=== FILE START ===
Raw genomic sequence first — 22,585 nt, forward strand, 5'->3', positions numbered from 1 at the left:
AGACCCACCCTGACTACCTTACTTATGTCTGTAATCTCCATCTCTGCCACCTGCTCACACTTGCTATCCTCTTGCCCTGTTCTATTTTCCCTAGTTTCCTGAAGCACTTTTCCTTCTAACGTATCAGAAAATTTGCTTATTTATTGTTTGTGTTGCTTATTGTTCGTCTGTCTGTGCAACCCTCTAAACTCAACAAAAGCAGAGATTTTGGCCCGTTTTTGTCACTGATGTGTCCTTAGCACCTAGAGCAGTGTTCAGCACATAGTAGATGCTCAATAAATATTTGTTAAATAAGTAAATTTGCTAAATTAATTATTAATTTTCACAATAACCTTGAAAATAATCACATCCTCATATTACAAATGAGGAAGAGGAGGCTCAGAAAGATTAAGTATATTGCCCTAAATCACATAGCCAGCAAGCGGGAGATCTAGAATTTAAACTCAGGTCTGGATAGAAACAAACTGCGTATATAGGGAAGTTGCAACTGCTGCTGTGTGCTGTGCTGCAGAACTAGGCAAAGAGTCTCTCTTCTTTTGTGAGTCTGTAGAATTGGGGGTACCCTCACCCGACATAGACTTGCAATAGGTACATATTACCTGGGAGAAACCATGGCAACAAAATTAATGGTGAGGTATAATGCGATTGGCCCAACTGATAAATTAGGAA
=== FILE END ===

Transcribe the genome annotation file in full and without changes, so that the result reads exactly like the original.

Raw genomic sequence first — 22,585 nt, forward strand, 5'->3', positions numbered from 1 at the left:
AGACCCACCCTGACTACCTTACTTATGTCTGTAATCTCCATCTCTGCCACCTGCTCACACTTGCTATCCTCTTGCCCTGTTCTATTTTCCCTAGTTTCCTGAAGCACTTTTCCTTCTAACGTATCAGAAAATTTGCTTATTTATTGTTTGTGTTGCTTATTGTTCGTCTGTCTGTGCAACCCTCTAAACTCAACAAAAGCAGAGATTTTGGCCCGTTTTTGTCACTGATGTGTCCTTAGCACCTAGAGCAGTGTTCAGCACATAGTAGATGCTCAATAAATATTTGTTAAATAAGTAAATTTGCTAAATTAATTATTAATTTTCACAATAACCTTGAAAATAATCACATCCTCATATTACAAATGAGGAAGAGGAGGCTCAGAAAGATTAAGTATATTGCCCTAAATCACATAGCCAGCAAGCGGGAGATCTAGAATTTAAACTCAGGTCTGGATAGAAACAAACTGCGTATATAGGGAAGTTGCAACTGCTGCTGTGTGCTGTGCTGCAGAACTAGGCAAAGAGTCTCTCTTCTTTTGTGAGTCTGTAGAATTGGGGGTACCCTCACCCGACATAGACTTGCAATAGGTACATATTACCTGGGAGAAACCATGGCAACAAAATTAATGGTGAGGTATAATGCGATTGGCCCAACTGATAAATTAGGAA